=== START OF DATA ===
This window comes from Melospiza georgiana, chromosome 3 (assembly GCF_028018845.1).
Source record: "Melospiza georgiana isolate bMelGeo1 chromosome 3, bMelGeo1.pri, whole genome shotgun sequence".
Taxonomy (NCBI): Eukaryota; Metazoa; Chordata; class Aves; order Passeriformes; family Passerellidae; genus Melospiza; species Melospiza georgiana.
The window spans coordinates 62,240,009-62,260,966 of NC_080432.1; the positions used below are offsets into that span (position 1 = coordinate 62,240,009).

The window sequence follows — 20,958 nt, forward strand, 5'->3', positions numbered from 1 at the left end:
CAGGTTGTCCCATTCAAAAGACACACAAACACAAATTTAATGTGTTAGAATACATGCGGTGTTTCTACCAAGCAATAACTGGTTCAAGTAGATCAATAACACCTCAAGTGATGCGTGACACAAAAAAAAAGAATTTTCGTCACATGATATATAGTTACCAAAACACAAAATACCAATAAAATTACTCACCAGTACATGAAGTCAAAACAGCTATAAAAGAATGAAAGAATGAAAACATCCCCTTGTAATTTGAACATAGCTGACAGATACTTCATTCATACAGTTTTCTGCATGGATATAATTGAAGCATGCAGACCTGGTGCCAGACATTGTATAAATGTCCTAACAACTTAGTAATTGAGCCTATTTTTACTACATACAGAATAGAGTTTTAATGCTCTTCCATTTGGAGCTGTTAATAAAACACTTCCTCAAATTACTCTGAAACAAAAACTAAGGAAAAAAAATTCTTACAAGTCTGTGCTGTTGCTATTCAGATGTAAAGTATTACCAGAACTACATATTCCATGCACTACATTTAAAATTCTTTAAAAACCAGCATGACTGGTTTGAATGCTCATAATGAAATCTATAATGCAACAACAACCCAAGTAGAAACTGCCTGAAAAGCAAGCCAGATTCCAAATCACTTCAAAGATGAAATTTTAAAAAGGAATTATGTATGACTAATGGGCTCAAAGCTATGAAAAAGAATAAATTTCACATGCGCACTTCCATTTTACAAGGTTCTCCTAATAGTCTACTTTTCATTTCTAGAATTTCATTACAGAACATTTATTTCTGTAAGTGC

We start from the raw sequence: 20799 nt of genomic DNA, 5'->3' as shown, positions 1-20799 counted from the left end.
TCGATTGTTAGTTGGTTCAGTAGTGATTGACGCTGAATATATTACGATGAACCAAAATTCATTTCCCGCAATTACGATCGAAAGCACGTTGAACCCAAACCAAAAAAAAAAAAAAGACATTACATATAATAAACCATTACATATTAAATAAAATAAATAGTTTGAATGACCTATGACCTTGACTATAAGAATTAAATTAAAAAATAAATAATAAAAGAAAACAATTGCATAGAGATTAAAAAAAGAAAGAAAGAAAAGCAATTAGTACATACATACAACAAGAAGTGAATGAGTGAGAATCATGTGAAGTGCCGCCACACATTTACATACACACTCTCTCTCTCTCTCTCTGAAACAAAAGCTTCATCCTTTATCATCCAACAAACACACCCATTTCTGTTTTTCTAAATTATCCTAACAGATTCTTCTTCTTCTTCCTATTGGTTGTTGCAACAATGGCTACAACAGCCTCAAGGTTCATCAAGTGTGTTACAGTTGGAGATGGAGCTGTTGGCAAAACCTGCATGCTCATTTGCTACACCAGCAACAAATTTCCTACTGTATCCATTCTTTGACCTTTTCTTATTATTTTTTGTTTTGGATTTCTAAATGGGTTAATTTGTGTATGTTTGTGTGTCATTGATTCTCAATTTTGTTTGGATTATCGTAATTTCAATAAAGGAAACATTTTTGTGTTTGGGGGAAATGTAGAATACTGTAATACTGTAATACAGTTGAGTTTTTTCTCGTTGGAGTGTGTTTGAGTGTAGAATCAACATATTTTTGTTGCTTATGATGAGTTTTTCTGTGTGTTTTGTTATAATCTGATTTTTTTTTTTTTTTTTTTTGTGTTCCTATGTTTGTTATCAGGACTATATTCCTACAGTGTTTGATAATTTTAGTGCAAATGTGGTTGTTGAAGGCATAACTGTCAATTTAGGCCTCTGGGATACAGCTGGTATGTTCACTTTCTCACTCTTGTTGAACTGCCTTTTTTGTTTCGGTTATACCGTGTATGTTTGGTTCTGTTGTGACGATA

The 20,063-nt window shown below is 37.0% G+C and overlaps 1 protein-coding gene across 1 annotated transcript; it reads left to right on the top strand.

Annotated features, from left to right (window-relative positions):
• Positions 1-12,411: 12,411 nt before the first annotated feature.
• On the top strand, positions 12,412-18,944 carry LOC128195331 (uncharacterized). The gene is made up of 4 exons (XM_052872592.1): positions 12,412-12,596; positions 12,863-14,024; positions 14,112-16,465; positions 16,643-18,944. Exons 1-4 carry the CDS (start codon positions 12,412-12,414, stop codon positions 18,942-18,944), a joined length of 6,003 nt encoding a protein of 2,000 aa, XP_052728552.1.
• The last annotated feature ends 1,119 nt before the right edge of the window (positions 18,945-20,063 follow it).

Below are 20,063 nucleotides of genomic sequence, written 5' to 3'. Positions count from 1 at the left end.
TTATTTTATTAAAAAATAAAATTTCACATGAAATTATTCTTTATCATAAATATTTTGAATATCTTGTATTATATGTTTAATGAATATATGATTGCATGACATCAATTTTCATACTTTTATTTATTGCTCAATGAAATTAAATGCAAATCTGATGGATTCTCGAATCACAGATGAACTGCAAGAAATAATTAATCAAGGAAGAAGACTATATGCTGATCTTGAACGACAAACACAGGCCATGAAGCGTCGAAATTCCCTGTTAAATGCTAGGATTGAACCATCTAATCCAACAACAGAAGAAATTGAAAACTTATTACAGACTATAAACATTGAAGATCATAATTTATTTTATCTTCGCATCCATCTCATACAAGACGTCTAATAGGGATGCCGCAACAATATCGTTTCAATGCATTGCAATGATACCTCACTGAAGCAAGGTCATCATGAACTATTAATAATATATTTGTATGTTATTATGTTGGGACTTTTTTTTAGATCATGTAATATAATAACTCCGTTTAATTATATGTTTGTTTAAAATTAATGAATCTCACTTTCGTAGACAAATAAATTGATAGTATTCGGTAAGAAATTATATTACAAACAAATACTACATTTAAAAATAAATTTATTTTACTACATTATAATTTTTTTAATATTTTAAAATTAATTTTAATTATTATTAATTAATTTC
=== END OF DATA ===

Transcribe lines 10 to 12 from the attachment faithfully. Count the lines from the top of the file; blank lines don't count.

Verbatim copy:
Annotated features, from left to right (window-relative positions):
• Positions 1-12,411: 12,411 nt before the first annotated feature.
• On the top strand, positions 12,412-18,944 carry LOC128195331 (uncharacterized). The gene is made up of 4 exons (XM_052872592.1): positions 12,412-12,596; positions 12,863-14,024; positions 14,112-16,465; positions 16,643-18,944. Exons 1-4 carry the CDS (start codon positions 12,412-12,414, stop codon positions 18,942-18,944), a joined length of 6,003 nt encoding a protein of 2,000 aa, XP_052728552.1.